June 2020
Volume 61, Issue 7
ARVO Annual Meeting Abstract  |   June 2020
Dichoptic training adults with amblyopia using low- and high-attention demand tasks
Author Affiliations & Notes
  • Chuan Hou
    Smith-Kettlewell Eye Research Institute, San Francisco, California, United States
  • Xin Jie Lai
    Smith-Kettlewell Eye Research Institute, San Francisco, California, United States
  • Footnotes
    Commercial Relationships   Chuan Hou, None; Xin Lai, None
  • Footnotes
    Support  NIH Grant R01- EY025018 (CH)
Investigative Ophthalmology & Visual Science June 2020, Vol.61, 507. doi:
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      Chuan Hou, Xin Jie Lai; Dichoptic training adults with amblyopia using low- and high-attention demand tasks. Invest. Ophthalmol. Vis. Sci. 2020;61(7):507.

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      © ARVO (1962-2015); The Authors (2016-present)

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Purpose : Previous studies using either dichoptic video games (Tetris) (Li et al., 2013) or monocular action video games (Bavelier et al., 2012) to train adults with amblyopia induce significant visual function improvement in the amblyopic eye. One of the important factors for the training success in these studies might include an attentional effect associated with video game play. In this study, we investigated the role of selective visual attention in amblyopic training by comparing the training results using programs with low- and with high-attention demand tasks.

Methods : Using a dichoptic presentation, one group of adults with amblyopia was trained on a ‘low-attention’ program, while another group was trained on a ‘high-attention’ program. The ‘low-attention’ program required reporting a simple horizontal and/or vertical rectangle that was presented to each eye, which needs little attentional effort. The ‘high-attention’ program consisted of quickly searching and counting vertical Gabors presented in the amblyopic eye while simultaneously being presented with distractors (horizontal Gabors) in the non-amblyopic eye. The searching and counting features require rapid shifts in attention and are therefore considered high-attention demand tasks (Egeth et al., 2008; Anobile et al., 2012). Both programs were about two visits per week and two hours per visit for two months. Visual acuity (VA) and stereoacuity were measured before and after training. The group, after completion of the ‘low-attention” training, was crossover to the ‘high-attention’ program for another two months of training.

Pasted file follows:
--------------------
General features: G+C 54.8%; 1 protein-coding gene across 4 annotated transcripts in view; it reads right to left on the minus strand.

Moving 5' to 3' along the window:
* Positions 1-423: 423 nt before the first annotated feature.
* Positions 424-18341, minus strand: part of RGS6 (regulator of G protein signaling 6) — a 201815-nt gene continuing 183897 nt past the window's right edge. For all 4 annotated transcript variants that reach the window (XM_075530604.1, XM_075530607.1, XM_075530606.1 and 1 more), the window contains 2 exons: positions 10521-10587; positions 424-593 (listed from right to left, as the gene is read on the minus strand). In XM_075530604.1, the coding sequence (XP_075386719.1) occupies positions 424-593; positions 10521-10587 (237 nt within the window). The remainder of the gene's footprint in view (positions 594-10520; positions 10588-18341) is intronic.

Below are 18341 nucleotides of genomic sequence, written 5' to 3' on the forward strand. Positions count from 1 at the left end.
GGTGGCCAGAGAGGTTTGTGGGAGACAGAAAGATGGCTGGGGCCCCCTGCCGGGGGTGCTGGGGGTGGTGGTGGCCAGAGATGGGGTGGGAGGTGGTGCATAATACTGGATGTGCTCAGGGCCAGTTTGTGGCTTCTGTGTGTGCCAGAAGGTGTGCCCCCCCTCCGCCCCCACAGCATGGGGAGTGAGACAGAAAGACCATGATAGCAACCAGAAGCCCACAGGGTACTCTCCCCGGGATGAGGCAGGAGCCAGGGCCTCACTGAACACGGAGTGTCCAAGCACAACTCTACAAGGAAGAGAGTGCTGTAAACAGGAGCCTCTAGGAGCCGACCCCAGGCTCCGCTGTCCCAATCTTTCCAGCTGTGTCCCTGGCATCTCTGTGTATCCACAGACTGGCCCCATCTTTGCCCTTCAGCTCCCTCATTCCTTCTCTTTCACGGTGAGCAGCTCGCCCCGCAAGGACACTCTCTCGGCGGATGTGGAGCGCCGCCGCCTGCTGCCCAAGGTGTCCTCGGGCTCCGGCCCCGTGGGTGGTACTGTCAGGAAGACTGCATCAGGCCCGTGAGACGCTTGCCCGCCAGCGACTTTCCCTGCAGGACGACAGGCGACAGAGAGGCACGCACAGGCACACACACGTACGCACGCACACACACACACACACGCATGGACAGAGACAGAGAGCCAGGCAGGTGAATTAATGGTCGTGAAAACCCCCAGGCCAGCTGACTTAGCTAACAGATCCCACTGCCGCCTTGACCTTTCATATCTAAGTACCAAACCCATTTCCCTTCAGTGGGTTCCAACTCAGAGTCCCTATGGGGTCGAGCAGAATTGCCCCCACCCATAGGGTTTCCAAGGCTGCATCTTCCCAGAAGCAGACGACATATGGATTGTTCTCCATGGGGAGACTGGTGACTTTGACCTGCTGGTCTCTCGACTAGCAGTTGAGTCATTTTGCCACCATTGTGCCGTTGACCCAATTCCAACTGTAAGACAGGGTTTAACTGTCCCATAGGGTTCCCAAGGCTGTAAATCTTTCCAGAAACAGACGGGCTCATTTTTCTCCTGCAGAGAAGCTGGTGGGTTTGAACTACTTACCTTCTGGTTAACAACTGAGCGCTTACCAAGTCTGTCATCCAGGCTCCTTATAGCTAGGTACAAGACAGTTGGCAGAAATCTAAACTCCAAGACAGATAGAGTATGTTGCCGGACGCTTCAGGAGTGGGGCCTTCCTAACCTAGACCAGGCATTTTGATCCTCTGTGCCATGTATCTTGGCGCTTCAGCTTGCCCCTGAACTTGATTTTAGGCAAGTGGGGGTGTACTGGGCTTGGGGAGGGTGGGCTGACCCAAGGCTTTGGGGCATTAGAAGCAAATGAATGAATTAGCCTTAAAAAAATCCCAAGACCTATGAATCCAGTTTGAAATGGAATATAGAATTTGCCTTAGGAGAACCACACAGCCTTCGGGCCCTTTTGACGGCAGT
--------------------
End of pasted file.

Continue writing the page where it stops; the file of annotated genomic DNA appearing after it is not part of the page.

Results : Our training results show that VA and stereoacuity improved for all amblyopes in both groups, suggesting effectiveness of both training programs. However, the ‘high-attention’ training group had a higher percentage of improvement in both VA and stereoacuity, compared to the ‘low-attention’ training group. VA and stereoacuity further improved after a crossover from completion of initial ‘low-attention’ training to ‘high-attention’ training.

Conclusions : The dichoptic approach of training incorporated with selective visual attention is an effective tool for training amblyopes.

This is a 2020 ARVO Annual Meeting abstract.


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